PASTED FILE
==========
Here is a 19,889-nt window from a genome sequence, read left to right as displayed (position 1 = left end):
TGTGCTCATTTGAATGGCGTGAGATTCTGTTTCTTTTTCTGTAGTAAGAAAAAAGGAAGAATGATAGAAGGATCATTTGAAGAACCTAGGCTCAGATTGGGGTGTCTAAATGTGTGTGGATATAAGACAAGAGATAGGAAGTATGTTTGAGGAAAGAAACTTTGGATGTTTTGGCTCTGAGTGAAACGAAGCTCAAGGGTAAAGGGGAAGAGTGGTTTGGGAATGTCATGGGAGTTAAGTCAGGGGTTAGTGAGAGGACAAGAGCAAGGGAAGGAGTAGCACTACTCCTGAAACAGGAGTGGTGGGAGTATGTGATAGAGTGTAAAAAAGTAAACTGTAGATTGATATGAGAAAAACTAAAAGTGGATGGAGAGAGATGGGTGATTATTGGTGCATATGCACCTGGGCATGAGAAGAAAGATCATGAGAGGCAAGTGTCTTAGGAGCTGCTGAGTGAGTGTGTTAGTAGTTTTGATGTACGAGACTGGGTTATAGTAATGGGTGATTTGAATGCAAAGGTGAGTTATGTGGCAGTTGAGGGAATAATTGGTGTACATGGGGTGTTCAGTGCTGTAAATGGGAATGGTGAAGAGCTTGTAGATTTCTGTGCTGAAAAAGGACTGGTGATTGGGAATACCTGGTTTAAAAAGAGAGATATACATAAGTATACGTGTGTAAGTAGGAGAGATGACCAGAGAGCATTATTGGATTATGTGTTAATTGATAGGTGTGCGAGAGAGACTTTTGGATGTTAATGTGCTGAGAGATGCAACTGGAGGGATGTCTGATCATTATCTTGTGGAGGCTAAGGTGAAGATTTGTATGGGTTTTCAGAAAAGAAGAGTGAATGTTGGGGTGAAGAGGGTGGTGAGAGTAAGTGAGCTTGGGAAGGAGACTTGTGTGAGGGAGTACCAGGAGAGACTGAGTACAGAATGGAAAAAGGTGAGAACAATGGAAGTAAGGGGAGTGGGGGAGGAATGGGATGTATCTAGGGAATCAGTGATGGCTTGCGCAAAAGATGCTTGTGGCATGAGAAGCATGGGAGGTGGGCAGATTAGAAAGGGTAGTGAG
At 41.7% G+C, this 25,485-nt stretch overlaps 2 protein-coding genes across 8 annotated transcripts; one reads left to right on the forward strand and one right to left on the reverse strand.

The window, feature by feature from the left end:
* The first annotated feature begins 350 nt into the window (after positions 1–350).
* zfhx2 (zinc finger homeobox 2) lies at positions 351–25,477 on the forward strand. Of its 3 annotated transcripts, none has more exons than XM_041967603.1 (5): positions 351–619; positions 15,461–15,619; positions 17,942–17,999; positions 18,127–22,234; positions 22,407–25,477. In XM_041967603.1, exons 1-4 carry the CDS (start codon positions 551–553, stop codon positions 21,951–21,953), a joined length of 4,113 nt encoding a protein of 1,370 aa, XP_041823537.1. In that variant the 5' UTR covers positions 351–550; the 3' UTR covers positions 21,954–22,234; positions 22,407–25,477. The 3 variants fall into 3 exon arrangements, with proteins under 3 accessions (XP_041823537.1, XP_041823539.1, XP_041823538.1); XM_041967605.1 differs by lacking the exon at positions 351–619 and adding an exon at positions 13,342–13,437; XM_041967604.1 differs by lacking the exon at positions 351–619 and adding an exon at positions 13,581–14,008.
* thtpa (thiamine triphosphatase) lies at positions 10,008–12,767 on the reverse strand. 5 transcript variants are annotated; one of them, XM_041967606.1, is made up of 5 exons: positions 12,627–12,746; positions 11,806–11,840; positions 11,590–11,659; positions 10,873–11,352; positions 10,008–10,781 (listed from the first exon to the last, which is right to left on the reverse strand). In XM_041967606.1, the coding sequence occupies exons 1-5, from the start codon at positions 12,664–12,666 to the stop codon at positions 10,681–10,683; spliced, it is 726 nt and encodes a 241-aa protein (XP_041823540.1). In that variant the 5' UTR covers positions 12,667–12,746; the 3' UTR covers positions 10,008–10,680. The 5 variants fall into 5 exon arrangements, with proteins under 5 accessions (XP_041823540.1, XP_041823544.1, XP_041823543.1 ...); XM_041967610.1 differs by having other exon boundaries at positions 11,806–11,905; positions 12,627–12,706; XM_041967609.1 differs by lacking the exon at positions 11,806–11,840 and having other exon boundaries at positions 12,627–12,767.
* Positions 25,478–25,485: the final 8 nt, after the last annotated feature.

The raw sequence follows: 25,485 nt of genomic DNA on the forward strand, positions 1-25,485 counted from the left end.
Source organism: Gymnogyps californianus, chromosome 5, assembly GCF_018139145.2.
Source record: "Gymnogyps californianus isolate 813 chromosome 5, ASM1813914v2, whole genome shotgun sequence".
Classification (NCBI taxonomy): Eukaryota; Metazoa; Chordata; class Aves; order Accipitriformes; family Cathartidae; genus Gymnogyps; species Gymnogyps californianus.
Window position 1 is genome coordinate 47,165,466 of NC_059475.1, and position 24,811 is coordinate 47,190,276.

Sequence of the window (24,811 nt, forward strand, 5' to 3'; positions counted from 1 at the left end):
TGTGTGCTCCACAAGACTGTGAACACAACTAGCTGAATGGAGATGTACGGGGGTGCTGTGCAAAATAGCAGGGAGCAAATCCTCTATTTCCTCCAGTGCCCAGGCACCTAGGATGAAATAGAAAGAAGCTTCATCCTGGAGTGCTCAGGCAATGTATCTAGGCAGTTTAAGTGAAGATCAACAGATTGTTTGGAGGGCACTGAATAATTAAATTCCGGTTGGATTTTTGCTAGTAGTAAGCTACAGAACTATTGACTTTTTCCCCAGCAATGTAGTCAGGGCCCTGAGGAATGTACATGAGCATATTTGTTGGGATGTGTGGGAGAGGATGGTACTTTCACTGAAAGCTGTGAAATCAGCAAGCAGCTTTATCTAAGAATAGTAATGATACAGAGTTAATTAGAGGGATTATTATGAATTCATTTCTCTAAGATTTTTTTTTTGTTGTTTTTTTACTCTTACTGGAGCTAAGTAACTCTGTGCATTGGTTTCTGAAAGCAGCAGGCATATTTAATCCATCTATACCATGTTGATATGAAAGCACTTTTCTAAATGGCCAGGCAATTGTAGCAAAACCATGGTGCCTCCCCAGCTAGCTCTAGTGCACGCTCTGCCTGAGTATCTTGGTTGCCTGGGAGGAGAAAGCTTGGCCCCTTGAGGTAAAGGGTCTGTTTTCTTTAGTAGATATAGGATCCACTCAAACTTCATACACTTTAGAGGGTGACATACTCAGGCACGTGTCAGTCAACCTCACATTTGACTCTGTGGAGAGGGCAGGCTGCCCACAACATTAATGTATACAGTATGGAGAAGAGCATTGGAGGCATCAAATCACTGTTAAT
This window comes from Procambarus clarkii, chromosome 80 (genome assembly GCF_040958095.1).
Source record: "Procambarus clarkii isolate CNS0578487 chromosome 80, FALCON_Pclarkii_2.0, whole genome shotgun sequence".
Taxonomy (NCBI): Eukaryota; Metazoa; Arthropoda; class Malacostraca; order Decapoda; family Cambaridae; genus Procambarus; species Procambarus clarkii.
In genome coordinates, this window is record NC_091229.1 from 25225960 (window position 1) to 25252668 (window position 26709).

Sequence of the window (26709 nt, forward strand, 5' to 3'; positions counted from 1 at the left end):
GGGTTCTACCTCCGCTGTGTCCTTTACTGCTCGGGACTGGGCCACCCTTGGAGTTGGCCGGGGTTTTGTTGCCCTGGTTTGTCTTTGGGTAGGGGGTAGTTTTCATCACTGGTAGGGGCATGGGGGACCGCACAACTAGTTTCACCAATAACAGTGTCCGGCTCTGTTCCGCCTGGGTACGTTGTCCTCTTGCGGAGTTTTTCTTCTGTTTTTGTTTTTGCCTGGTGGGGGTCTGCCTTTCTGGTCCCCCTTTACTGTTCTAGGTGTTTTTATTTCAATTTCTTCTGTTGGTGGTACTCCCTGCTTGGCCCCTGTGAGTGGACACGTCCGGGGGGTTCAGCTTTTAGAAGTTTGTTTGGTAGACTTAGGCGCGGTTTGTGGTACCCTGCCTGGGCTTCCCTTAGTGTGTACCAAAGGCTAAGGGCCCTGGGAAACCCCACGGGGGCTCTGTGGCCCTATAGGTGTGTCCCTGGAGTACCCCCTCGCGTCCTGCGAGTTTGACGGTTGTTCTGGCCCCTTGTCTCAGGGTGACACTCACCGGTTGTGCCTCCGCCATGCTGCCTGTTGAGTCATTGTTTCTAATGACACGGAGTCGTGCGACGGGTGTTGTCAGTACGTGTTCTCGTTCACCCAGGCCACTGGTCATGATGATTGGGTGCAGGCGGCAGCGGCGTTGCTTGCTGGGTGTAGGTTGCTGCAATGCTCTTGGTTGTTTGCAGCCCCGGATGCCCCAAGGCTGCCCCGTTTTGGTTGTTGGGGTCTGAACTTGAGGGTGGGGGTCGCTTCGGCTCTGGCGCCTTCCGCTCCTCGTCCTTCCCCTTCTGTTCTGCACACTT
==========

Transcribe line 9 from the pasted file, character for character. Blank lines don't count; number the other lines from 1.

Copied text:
The raw sequence follows: 25,485 nt of genomic DNA on the forward strand, positions 1-25,485 counted from the left end.